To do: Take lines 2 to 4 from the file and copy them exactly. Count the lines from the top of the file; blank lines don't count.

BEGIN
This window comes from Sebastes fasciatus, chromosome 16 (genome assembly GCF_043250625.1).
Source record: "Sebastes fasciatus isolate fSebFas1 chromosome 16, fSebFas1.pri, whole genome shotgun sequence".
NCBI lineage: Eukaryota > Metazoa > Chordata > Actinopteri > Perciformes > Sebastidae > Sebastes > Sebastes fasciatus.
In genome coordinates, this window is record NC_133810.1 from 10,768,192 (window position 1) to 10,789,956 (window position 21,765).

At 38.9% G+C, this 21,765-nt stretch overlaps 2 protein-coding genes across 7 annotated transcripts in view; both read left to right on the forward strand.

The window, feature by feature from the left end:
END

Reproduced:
Source record: "Sebastes fasciatus isolate fSebFas1 chromosome 16, fSebFas1.pri, whole genome shotgun sequence".
NCBI lineage: Eukaryota > Metazoa > Chordata > Actinopteri > Perciformes > Sebastidae > Sebastes > Sebastes fasciatus.
In genome coordinates, this window is record NC_133810.1 from 10,768,192 (window position 1) to 10,789,956 (window position 21,765).